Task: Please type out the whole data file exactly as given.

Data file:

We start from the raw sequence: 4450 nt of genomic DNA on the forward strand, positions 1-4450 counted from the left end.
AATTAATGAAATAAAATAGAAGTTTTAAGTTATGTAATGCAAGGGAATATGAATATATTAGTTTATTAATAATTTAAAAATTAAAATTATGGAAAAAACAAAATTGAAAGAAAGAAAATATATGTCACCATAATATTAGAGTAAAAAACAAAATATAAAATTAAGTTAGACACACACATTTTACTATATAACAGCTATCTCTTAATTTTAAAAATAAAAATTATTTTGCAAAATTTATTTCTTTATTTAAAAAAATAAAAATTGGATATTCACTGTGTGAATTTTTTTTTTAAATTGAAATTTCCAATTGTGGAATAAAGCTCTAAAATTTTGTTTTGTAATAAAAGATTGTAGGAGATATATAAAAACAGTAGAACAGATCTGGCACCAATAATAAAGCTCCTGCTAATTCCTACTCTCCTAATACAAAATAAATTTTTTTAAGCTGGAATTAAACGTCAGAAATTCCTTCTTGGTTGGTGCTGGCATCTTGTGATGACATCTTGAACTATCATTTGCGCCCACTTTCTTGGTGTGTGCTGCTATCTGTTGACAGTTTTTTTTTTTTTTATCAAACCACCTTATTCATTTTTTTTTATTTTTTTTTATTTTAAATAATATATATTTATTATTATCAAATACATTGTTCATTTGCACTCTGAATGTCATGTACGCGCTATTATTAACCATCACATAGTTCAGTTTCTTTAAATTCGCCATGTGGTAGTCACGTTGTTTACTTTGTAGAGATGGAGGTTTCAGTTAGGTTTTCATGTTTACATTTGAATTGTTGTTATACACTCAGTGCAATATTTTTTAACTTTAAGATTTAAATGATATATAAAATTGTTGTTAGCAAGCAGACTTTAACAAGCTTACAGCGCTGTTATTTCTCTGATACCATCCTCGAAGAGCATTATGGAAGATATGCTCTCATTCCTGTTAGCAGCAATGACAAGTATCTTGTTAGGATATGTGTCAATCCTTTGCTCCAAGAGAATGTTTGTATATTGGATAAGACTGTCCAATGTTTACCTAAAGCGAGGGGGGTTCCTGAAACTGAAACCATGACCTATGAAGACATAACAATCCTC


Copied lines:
We start from the raw sequence: 4450 nt of genomic DNA on the forward strand, positions 1-4450 counted from the left end.
AATTAATGAAATAAAATAGAAGTTTTAAGTTATGTAATGCAAGGGAATATGAATATATTAGTTTATTAATAATTTAAAAATTAAAATTATGGAAAAAACAAAATTGAAAGAAAGAAAATATATGTCACCATAATATTAGAGTAAAAAACAAAATATAAAATTAAGTTAGACACACACATTTTACTATATAACAGCTATCTCTTAATTTTAAAAATAAAAATTATTTTGCAAAATTTATTTCTTTATTTAAAAAAATAAAAATTGGATATTCACTGTGTGAATTTTTTTTTTAAATTGAAATTTCCAATTGTGGAATAAAGCTCTAAAATTTTGTTTTGTAATAAAAGATTGTAGGAGATATATAAAAACAGTAGAACAGATCTGGCACCAATAATAAAGCTCCTGCTAATTCCTACTCTCCTAATACAAAATAAATTTTTTTAAGCTGGAATTAAACGTCAGAAATTCCTTCTTGGTTGGTGCTGGCATCTTGTGATGACATCTTGAACTATCATTTGCGCCCACTTTCTTGGTGTGTGCTGCTATCTGTTGACAGTTTTTTTTTTTTTTATCAAACCACCTTATTCATTTTTTTTTATTTTTTTTTATTTTAAATAATATATATTTATTATTATCAAATACATTGTTCATTTGCACTCTGAATGTCATGTACGCGCTATTATTAACCATCACATAGTTCAGTTTCTTTAAATTCGCCATGTGGTAGTCACGTTGTTTACTTTGTAGAGATGGAGGTTTCAGTTAGGTTTTCATGTTTACATTTGAATTGTTGTTATACACTCAGTGCAATATTTTTTAACTTTAAGATTTAAATGATATATAAAATTGTTGTTAGCAAGCAGACTTTAACAAGCTTACAGCGCTGTTATTTCTCTGATACCATCCTCGAAGAGCATTATGGAAGATATGCTCTCATTCCTGTTAGCAGCAATGACAAGTATCTTGTTAGGATATGTGTCAATCCTTTGCTCCAAGAGAATGTTTGTATATTGGATAAGACTGTCCAATGTTTACCTAAAGCGAGGGGGGTTCCTGAAACTGAAACCATGACCTATGAAGACATAACAATCCTC